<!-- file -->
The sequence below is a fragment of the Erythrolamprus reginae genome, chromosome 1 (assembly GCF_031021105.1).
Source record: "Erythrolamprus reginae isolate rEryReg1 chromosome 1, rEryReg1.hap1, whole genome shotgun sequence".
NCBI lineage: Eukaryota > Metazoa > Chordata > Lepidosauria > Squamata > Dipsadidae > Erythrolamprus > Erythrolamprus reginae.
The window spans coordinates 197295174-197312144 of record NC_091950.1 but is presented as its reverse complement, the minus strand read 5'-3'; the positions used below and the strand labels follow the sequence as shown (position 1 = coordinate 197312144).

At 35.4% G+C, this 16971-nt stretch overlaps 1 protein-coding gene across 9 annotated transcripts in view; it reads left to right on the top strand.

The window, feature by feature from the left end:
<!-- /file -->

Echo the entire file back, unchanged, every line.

The sequence below is a fragment of the Erythrolamprus reginae genome, chromosome 1 (assembly GCF_031021105.1).
Source record: "Erythrolamprus reginae isolate rEryReg1 chromosome 1, rEryReg1.hap1, whole genome shotgun sequence".
NCBI lineage: Eukaryota > Metazoa > Chordata > Lepidosauria > Squamata > Dipsadidae > Erythrolamprus > Erythrolamprus reginae.
The window spans coordinates 197295174-197312144 of record NC_091950.1 but is presented as its reverse complement, the minus strand read 5'-3'; the positions used below and the strand labels follow the sequence as shown (position 1 = coordinate 197312144).

At 35.4% G+C, this 16971-nt stretch overlaps 1 protein-coding gene across 9 annotated transcripts in view; it reads left to right on the top strand.

The window, feature by feature from the left end: